The Ritual to Cool Down Water in Kusatsu
Yumomi is a traditional ceremony performed in Netsu no yu, near Kusatsu’s central Yubatake in Gunma prefecture, in the north-west of the Kanto area. This short show is paced on an old Japanese song and consists in cooling down the piping hot spring water to a temperature suitable for bathing.
The practice of Yumomi to cool down thermal water is said to date back to the Edo period (1603 – 1868). The temperature of the hot spring 🌸 can rise from 51° to 94°C (123°F to 201°F) in Kusatsu, so water is stirred with wide 1,80-meter-long wooden paddles, a process devised to preserve its properties that would be diminished if cold water was simply added.
Water with healing properties
As a matter of fact, Kusatsu’s onsen ♨️ are renowned for their specific qualities, such as:
- Relieving muscle or joint pain;
- Relieving fatigue.
Their properties are appreciated in the treatment of many diseases. Their efficiency was even acknowledged by the Imperial family’s physician during the Meiji Era (1868 – 1912), a German doctor who participated in the development of Western medicine in Japan.
Preparation for the ceremony
The Yumomi ceremony takes place in one of the most beautiful buildings in the city, Netsu no yu. The wooden construction, in the Taisho roman style inspired by Western architecture, is made of two levels with large windows and surmounted by a small polygonal tower. It is even more charming when surrounded by the Yubatake’s steam.
In the morning and the afternoon, before each performance, the crowd gathers along the building to buy a ticket. It is recommended to arrive at least fifteen minutes before the beginning of the ceremony to secure a good seat.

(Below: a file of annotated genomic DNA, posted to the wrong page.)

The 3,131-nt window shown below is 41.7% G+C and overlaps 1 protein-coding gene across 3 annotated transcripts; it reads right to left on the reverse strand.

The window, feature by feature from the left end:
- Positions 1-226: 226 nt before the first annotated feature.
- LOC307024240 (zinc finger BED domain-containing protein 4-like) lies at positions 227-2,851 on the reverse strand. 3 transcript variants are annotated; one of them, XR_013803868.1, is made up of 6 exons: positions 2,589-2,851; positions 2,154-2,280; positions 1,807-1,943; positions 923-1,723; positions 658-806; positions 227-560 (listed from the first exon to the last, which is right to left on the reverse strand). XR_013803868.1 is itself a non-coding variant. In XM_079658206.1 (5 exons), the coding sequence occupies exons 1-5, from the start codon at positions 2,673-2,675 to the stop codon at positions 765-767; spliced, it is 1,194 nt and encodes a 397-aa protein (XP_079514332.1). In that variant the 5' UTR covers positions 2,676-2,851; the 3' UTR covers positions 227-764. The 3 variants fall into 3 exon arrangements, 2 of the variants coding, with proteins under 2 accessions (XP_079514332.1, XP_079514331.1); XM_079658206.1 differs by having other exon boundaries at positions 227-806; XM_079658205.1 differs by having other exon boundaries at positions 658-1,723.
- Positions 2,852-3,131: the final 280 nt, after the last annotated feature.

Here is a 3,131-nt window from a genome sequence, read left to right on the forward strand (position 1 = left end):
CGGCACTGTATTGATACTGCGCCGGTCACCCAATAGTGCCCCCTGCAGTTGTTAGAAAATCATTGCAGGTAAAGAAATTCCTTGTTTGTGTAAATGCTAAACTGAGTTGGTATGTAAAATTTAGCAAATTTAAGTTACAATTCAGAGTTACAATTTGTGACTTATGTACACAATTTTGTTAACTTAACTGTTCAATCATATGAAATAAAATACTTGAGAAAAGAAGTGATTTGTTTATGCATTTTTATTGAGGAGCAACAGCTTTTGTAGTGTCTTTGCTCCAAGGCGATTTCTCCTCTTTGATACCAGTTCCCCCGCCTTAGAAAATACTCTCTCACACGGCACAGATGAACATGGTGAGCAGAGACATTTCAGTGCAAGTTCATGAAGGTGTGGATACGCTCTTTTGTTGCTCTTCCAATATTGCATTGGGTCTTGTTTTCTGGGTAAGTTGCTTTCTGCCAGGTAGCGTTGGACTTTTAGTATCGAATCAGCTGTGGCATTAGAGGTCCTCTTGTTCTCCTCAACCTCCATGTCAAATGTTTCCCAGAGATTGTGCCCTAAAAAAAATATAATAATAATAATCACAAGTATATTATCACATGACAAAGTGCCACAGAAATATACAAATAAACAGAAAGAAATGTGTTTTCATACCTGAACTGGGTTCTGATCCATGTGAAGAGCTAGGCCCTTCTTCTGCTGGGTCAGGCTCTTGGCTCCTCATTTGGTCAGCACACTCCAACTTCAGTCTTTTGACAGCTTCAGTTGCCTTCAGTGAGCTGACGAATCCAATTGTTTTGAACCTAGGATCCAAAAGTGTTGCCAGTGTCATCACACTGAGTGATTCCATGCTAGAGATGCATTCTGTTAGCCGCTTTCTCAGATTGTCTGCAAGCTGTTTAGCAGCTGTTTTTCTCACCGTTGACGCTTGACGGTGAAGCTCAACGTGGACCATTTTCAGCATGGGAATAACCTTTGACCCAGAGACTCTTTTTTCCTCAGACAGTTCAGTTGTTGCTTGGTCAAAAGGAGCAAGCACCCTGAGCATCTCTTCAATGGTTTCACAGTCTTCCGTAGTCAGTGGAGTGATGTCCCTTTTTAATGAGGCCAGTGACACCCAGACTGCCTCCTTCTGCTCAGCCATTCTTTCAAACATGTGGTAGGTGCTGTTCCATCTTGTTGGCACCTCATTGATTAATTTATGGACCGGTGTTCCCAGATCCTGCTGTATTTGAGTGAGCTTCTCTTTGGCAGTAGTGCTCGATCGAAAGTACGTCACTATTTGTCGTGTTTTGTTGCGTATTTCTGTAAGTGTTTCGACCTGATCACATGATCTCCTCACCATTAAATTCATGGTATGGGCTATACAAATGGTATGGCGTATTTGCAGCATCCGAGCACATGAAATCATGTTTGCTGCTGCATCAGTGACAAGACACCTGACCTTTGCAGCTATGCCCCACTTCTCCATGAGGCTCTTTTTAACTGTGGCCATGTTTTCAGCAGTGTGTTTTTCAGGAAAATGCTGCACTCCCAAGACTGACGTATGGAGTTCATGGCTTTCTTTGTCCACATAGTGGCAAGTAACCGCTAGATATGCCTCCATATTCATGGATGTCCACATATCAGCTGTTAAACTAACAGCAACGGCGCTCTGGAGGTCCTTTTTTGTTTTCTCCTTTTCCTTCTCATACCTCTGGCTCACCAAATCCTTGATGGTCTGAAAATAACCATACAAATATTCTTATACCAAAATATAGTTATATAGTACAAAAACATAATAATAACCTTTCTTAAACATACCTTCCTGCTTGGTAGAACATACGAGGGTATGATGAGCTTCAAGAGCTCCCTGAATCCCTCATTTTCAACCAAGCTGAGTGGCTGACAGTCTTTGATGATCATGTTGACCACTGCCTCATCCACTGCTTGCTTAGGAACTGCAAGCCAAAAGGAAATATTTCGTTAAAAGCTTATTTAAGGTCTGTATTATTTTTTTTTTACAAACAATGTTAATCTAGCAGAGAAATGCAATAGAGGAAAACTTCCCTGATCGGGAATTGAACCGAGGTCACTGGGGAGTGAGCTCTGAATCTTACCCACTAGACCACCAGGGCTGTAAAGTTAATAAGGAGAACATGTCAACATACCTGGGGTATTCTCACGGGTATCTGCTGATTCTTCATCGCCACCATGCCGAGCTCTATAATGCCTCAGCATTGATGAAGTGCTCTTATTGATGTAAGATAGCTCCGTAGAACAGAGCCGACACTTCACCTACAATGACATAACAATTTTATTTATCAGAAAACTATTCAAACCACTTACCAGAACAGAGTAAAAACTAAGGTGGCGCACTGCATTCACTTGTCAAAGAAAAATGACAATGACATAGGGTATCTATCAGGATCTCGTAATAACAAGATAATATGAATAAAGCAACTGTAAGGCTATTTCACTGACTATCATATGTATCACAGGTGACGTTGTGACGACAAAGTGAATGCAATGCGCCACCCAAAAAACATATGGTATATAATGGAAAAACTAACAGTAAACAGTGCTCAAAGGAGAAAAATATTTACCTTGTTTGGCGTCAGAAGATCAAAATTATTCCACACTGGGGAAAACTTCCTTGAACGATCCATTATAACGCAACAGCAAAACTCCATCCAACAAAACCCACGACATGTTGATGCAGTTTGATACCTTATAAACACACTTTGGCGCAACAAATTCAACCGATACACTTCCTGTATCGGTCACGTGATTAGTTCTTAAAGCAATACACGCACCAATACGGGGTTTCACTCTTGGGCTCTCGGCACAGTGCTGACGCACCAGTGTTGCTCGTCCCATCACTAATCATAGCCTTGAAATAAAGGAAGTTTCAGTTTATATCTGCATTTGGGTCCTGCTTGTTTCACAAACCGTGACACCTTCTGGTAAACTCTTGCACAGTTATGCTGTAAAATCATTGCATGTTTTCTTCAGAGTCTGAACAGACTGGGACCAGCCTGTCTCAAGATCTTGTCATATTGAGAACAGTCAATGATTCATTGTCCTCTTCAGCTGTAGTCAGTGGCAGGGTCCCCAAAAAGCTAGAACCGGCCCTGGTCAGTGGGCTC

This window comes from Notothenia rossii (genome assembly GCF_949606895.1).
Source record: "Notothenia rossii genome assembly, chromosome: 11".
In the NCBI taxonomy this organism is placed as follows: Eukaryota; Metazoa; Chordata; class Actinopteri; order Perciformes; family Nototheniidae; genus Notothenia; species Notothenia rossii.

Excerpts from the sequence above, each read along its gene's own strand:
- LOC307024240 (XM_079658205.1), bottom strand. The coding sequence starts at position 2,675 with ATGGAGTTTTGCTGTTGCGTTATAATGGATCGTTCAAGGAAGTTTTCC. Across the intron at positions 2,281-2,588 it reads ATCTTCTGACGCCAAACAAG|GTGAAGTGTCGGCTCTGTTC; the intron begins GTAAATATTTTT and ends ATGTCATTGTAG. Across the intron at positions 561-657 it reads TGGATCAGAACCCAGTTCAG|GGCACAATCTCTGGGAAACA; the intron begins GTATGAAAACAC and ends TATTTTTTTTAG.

The crowd, and the short introduction movie played while spectators are waiting may look like a tourist trap, but the traditional aspect does appear and provides a very pleasant moment.
Large planks are ready to use, placed on the sides of the scalding water basin in the middle of the room. The women in charge of the ceremony, clad in elegant traditional costumes, come in smiling and dancing to the place where they will be stirring.
They sing a traditional folk song to pace the water churning, sometimes slowly, sometimes very energetically. The choreography is simple but pleasant to watch and contributes to the immersion in the atmosphere of Kusatsu. At the end of the show, the public can try their hand at stirring for themselves.
On a side note, other small events are staged in Netsu no yu, on the stage behind the hot water basin, such as music or dance shows. Netsu no yu is recommended to those who would like to live a typical experience in Kusatsu to complete the traditional bathing sessions.